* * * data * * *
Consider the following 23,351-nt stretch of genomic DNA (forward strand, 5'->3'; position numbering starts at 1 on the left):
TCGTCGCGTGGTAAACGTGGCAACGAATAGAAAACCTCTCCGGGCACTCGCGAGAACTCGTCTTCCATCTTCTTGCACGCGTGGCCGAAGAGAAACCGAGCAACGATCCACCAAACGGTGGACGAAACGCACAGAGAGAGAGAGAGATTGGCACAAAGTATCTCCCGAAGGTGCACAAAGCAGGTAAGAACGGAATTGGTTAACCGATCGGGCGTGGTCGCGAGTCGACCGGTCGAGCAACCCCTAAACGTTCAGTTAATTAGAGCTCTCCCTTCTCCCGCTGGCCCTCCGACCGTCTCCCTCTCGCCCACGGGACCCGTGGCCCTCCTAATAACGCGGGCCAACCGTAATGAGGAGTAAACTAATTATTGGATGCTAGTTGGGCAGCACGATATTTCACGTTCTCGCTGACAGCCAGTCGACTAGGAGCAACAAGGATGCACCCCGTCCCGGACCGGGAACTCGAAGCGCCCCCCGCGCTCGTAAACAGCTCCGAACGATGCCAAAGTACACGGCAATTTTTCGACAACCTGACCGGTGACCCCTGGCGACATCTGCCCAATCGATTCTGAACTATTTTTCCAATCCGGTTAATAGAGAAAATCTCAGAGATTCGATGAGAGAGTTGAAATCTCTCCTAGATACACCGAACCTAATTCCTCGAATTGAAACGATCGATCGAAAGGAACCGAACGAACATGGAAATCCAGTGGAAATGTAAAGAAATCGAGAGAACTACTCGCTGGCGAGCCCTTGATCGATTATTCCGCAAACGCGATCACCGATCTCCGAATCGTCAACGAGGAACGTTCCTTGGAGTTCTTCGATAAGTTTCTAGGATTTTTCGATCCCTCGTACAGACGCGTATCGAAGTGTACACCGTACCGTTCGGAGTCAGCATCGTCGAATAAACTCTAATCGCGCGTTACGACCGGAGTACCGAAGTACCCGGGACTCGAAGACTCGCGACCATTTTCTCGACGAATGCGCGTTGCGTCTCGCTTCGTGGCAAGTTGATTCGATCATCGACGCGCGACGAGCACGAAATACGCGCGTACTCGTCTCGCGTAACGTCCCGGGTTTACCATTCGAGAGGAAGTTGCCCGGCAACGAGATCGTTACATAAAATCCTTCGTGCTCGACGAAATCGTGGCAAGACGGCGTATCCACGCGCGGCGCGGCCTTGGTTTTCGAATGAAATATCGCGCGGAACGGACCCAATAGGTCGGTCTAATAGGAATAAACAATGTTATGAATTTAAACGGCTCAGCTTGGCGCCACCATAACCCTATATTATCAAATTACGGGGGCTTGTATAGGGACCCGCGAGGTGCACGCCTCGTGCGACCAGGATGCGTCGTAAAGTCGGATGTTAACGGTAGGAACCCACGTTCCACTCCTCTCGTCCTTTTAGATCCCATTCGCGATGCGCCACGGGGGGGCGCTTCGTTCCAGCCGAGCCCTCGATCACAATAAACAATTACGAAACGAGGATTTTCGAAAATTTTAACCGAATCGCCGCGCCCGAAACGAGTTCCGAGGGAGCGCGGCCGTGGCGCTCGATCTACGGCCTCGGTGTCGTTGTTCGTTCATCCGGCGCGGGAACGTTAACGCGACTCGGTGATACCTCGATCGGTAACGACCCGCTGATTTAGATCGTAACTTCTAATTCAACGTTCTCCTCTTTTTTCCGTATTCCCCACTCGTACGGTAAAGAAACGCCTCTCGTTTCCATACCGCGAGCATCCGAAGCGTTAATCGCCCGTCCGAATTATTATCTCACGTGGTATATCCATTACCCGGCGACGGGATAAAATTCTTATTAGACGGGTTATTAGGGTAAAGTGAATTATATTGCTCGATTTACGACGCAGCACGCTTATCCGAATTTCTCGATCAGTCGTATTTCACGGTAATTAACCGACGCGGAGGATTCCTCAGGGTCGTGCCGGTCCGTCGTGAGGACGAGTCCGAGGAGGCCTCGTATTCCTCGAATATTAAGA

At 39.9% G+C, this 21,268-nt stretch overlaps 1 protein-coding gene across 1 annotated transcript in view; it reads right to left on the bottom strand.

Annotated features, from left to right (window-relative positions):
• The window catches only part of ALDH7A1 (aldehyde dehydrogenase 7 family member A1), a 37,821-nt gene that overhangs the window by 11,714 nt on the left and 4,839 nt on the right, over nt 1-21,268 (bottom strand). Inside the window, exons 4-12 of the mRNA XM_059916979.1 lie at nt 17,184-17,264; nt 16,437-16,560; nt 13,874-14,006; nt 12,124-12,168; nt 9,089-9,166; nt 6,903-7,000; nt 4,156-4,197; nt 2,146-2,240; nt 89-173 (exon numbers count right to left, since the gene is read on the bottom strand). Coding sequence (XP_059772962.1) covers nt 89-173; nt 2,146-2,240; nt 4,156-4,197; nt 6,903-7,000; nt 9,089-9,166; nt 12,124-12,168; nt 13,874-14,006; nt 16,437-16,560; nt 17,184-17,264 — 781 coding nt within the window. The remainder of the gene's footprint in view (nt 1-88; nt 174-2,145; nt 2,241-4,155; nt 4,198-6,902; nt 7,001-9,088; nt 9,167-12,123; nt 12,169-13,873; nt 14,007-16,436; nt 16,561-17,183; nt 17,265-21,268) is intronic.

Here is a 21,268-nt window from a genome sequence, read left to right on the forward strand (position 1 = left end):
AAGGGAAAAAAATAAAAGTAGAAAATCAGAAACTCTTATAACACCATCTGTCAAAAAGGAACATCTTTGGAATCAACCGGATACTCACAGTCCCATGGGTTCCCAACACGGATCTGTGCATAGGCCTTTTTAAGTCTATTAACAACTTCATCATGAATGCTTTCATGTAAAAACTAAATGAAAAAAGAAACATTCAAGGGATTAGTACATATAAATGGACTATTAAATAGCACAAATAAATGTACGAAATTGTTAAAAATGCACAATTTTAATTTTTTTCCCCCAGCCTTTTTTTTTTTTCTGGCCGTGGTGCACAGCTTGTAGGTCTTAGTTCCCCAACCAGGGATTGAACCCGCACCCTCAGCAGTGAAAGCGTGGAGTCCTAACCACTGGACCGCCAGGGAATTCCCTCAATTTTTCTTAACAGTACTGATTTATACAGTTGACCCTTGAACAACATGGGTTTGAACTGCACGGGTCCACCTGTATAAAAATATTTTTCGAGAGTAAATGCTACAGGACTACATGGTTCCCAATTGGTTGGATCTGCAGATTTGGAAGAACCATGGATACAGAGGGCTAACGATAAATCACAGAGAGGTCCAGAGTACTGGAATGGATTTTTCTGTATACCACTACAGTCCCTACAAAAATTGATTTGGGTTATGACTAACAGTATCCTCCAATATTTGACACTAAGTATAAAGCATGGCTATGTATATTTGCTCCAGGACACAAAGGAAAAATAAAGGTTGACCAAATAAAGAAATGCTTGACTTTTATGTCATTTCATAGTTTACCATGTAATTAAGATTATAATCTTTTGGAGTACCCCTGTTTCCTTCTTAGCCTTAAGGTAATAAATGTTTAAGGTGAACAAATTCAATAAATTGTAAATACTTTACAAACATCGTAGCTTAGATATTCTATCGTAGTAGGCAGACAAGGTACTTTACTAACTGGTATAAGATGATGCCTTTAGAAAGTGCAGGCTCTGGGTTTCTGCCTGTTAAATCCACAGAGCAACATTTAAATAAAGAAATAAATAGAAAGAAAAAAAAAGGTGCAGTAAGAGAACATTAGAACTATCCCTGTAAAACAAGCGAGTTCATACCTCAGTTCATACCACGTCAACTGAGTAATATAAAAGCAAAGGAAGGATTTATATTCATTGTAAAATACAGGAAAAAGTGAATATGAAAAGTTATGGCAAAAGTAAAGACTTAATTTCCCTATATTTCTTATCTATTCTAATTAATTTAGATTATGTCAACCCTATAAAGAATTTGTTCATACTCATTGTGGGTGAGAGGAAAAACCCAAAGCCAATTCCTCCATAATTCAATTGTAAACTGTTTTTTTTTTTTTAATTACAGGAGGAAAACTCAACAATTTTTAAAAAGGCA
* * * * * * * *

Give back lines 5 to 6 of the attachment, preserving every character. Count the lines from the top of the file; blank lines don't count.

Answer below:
• The window catches only part of ALDH7A1 (aldehyde dehydrogenase 7 family member A1), a 37,821-nt gene that overhangs the window by 11,714 nt on the left and 4,839 nt on the right, over nt 1-21,268 (bottom strand). Inside the window, exons 4-12 of the mRNA XM_059916979.1 lie at nt 17,184-17,264; nt 16,437-16,560; nt 13,874-14,006; nt 12,124-12,168; nt 9,089-9,166; nt 6,903-7,000; nt 4,156-4,197; nt 2,146-2,240; nt 89-173 (exon numbers count right to left, since the gene is read on the bottom strand). Coding sequence (XP_059772962.1) covers nt 89-173; nt 2,146-2,240; nt 4,156-4,197; nt 6,903-7,000; nt 9,089-9,166; nt 12,124-12,168; nt 13,874-14,006; nt 16,437-16,560; nt 17,184-17,264 — 781 coding nt within the window. The remainder of the gene's footprint in view (nt 1-88; nt 174-2,145; nt 2,241-4,155; nt 4,198-6,902; nt 7,001-9,088; nt 9,167-12,123; nt 12,169-13,873; nt 14,007-16,436; nt 16,561-17,183; nt 17,265-21,268) is intronic.

Here is a 21,268-nt window from a genome sequence, read left to right on the forward strand (position 1 = left end):